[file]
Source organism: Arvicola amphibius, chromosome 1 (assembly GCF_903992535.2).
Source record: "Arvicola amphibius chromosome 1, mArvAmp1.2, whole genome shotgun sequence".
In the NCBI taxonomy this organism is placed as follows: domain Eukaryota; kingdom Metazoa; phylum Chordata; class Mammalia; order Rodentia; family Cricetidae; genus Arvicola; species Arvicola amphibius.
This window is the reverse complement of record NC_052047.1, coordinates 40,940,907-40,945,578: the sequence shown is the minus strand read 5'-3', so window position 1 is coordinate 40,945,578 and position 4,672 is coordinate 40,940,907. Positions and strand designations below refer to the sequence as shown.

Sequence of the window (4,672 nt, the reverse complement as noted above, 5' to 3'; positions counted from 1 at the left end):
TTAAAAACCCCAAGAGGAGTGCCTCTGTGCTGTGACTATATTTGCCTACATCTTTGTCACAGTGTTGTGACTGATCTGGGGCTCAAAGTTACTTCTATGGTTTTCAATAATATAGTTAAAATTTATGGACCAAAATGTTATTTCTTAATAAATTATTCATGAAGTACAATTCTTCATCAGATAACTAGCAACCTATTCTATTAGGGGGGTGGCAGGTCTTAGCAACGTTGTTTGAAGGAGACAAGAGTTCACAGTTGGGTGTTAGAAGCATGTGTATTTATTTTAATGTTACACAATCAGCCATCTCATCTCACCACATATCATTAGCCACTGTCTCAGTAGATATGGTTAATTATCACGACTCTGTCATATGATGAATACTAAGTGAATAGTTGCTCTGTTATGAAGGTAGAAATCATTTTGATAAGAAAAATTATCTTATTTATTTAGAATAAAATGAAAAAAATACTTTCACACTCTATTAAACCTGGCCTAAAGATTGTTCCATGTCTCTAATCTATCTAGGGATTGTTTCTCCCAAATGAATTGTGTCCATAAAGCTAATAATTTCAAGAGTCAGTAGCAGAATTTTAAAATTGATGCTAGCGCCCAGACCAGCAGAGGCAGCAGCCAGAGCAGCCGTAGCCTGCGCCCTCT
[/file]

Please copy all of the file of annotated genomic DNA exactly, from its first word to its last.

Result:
Source organism: Arvicola amphibius, chromosome 1 (assembly GCF_903992535.2).
Source record: "Arvicola amphibius chromosome 1, mArvAmp1.2, whole genome shotgun sequence".
In the NCBI taxonomy this organism is placed as follows: domain Eukaryota; kingdom Metazoa; phylum Chordata; class Mammalia; order Rodentia; family Cricetidae; genus Arvicola; species Arvicola amphibius.
This window is the reverse complement of record NC_052047.1, coordinates 40,940,907-40,945,578: the sequence shown is the minus strand read 5'-3', so window position 1 is coordinate 40,945,578 and position 4,672 is coordinate 40,940,907. Positions and strand designations below refer to the sequence as shown.

Sequence of the window (4,672 nt, the reverse complement as noted above, 5' to 3'; positions counted from 1 at the left end):
TTAAAAACCCCAAGAGGAGTGCCTCTGTGCTGTGACTATATTTGCCTACATCTTTGTCACAGTGTTGTGACTGATCTGGGGCTCAAAGTTACTTCTATGGTTTTCAATAATATAGTTAAAATTTATGGACCAAAATGTTATTTCTTAATAAATTATTCATGAAGTACAATTCTTCATCAGATAACTAGCAACCTATTCTATTAGGGGGGTGGCAGGTCTTAGCAACGTTGTTTGAAGGAGACAAGAGTTCACAGTTGGGTGTTAGAAGCATGTGTATTTATTTTAATGTTACACAATCAGCCATCTCATCTCACCACATATCATTAGCCACTGTCTCAGTAGATATGGTTAATTATCACGACTCTGTCATATGATGAATACTAAGTGAATAGTTGCTCTGTTATGAAGGTAGAAATCATTTTGATAAGAAAAATTATCTTATTTATTTAGAATAAAATGAAAAAAATACTTTCACACTCTATTAAACCTGGCCTAAAGATTGTTCCATGTCTCTAATCTATCTAGGGATTGTTTCTCCCAAATGAATTGTGTCCATAAAGCTAATAATTTCAAGAGTCAGTAGCAGAATTTTAAAATTGATGCTAGCGCCCAGACCAGCAGAGGCAGCAGCCAGAGCAGCCGTAGCCTGCGCCCTCT